Renovation work at the Khalifa International Stadium in Doha has been completed and is set to be officially opened tomorrow.
The 40,000-capacity venue, which is due to host matches up to the quarter-final stages, is the first Qatar 2022 FIFA World Cup stadium to be finished.
It has undergone extensive redevelopment in order to be ready in time for the tournament.
The venue is due to stage tomorrow's 2017 Emir Cup final, Qatar's most prestigious domestic football tournament, between Al Rayyan and Al Sadd.
However, the stadium had experienced delays as it was expected that construction work would be completed and the venue would be handed over by the end of last year.
It was announced last month that the venue would be completed in May after the pitch at the stadium was laid in record time.
“We are pleased to announce that the Khalifa International Stadium will host the final of the 2017 Emir Cup between Al Rayyan and Al Sadd on Friday evening,” said Qatar Football Association President Sheikh Hamad bin Khalifa Al Thani.
“This historic venue is close to Qatari hearts, and has seen some of Qatar’s biggest sporting occasions over the years since 1976.
"It is therefore a fitting venue for the biggest match of Qatar’s football calendar, and we look forward to welcoming fans into the magnificent re-modelled stadium.
"The venue will also host the opening game and final of the Gulf Cup this December in Doha.”
According to Qatar 2022 organisers, the turf, measuring around 7,800 square metres, was moved from the Supreme Committee for Delivery and Legacy and Aspire Zone Foundation (AZF) Turf Nursery to the venue.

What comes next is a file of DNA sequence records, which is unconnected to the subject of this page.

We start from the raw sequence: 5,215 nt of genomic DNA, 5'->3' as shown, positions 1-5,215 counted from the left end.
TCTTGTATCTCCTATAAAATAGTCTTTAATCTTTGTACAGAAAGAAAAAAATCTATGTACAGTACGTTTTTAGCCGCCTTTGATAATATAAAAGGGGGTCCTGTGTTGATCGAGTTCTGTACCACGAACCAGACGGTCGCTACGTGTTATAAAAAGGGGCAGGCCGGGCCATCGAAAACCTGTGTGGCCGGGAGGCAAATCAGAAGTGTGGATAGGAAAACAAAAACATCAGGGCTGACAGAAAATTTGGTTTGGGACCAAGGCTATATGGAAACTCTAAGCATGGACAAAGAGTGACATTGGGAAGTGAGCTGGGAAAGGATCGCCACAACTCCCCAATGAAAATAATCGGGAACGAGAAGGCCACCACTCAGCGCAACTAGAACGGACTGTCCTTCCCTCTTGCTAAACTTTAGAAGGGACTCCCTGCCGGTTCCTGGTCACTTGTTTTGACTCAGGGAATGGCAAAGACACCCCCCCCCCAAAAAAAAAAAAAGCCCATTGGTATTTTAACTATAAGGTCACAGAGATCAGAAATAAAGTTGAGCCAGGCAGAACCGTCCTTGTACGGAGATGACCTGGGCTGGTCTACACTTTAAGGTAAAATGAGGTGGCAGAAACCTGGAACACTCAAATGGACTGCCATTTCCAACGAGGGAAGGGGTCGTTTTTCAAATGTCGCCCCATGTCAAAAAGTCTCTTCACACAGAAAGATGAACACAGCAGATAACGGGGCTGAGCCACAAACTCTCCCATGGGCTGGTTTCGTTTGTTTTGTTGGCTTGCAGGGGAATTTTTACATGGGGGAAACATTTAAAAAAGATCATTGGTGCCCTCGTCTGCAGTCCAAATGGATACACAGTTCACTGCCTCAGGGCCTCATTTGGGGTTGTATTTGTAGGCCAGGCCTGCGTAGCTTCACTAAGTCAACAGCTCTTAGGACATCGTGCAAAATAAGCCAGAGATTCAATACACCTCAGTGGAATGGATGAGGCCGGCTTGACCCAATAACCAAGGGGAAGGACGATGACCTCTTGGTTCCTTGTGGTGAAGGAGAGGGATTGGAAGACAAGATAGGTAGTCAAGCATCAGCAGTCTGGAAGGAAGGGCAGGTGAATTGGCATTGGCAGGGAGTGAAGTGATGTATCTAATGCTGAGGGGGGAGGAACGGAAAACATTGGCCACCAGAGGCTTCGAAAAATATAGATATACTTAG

The Organising Committee said it took 13-and-a-half hours to be laid by a team of 40 people, who used eight specialised machines.
The turf was planted at the Turf Nursery and took nine months to reach the optimum 14 millimetres in length, before it was harvested and transferred to the pitch.
Cooling technology has also been installed in the stadium which will keep the pitch at a temperature of 26°C and the stands at 24 to 28°C following fears it would be too hot for athletes and spectators.
Built in 1976, the venue hosted athletics at the Asian Games in 2006 as well as the Opening and Closing Ceremonies.
It will also welcome the 2019 International Association of Athletics Federations (IAAF) World Athletics Championships.
Work has also started on the Lusail Stadium, the 80,000-seater venue which is scheduled to host the 2022 World Cup final.
The venue, located around 20 kilometres north of capital city Doha, is also due to stage the opening match of the tournament.
Officials have expressed their confidence that it will be completed by 2020.
It has been claimed the look of the stadium, designed by British architects Foster and Partners, will be unveiled later this year.
During the build-up to the 2022 World Cup, criticism has been levelled at organisers over the treatment of migrant workers who are helping with stadium construction.
Amnesty International have claimed that FIFA and Qatar's Supreme Committee for Delivery and Legacy have not done enough to address the matter and have even suggested the tournament be moved to a different host nation.